To reduce the environmental burden of agriculture, suitable methods to comprehend and assess the impact on natural resources are needed. One of the methods considered is the life cycle assessment (LCA) method, which was used to assess the environmental impacts of 18 grassland farms in three different farming intensities — intensive, extensified, and organic — in the Allgäu region in southern Germany. Extensified and organic compared with intensive farms could reduce negative effects in the abiotic impact categories of energy use, global warming potential (GWP) and ground water mainly by renouncing mineral nitrogen fertilizer. Energy consumption of intensive farms was 19.1 GJ ha −1 and 2.7 GJ t −1 milk, of extensified and organic farms 8.7 and 5.9 GJ ha −1 along with 1.3 and 1.2 GJ t −1 milk, respectively. Global warming potential was 9.4, 7.0 and 6.3 CO 2 -equivalents ha −1 and 1.3, 1.0 and 1.3 CO 2 -equivalents t −1 milk for the intensive, extensified and organic farms, respectively. Acidification calculated in SO 2 -equivalents was high, but the extensified (119 kg SO 2 ha −1 ) and the organic farms (107 kg SO 2 ha −1 ) emit a lower amount compared with the intensive farms (136 kg SO 2 ha −1 ). Eutrophication potential computed in PO 4 -equivalents was higher for intensive (54.2 kg PO 4 ha −1 ) compared with extensified (31.2 kg PO 4 ha −1 ) and organic farms (13.5 kg PO 4 ha −1 ). Farmgate balances for N (80.1, 31.4 and 31.1 kg ha −1 ) and P (5.3, 4.5 and −2.3 kg ha −1 ) for intensive, extensified and organic farms, respectively, indicate the different impacts on ground and surface water quality. Analysing the impact categories biodiversity, landscape image and animal husbandry, organic farms had clear advantages in the indicators number of grassland species, grazing cattle, layout of farmstead and herd management, but indices in these categories showed a wide range and are partly independent of the farming system.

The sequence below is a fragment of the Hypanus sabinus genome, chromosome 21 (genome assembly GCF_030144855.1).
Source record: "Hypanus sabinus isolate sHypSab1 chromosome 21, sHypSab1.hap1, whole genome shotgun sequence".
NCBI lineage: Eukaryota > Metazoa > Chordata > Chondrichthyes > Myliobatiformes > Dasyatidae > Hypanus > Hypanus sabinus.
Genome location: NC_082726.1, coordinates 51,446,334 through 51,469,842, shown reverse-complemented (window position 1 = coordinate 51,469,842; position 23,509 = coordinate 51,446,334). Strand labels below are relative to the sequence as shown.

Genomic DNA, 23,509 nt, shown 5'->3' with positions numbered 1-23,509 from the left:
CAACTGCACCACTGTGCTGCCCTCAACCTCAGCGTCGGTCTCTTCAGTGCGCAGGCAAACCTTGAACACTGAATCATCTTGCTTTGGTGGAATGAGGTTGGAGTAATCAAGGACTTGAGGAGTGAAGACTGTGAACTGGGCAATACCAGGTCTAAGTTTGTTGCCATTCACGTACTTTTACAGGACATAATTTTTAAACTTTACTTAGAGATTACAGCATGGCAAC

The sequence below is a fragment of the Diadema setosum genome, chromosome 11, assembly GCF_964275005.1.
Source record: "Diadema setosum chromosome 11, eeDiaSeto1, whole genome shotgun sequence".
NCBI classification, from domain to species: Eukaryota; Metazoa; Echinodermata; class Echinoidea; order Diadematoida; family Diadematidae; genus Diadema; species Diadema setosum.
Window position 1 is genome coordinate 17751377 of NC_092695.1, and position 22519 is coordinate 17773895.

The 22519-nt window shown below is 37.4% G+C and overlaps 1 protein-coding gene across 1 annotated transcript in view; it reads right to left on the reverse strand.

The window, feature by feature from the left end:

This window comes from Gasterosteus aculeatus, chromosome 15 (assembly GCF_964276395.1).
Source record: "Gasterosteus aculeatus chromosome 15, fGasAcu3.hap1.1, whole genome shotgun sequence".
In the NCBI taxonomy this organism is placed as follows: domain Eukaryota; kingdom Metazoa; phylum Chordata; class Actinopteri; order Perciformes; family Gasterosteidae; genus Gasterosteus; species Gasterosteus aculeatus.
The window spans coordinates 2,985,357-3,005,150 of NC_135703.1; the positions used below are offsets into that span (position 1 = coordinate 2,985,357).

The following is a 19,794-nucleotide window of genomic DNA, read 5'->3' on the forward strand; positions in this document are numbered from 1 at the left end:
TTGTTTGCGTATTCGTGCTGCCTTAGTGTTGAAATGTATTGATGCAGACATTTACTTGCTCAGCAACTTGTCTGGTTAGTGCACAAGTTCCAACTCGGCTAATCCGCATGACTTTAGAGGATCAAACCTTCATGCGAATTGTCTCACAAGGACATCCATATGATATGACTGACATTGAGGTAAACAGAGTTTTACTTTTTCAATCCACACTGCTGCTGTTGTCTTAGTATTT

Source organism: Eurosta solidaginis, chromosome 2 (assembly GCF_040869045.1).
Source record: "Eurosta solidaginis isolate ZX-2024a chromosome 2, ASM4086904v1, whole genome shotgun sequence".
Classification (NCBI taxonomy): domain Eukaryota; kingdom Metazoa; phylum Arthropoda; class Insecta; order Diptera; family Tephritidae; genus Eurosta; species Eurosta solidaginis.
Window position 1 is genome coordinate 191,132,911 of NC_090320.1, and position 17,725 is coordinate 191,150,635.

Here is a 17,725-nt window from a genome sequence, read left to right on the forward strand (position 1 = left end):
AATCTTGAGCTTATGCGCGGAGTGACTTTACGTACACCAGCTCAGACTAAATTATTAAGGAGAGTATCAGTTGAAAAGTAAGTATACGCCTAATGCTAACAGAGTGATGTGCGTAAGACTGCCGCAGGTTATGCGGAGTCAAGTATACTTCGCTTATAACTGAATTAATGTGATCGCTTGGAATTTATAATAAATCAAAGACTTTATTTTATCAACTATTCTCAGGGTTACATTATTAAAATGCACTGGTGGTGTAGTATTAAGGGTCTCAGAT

Agriculture, Ecosystems & Environment – Elsevier
Published: Jan 1, 2001
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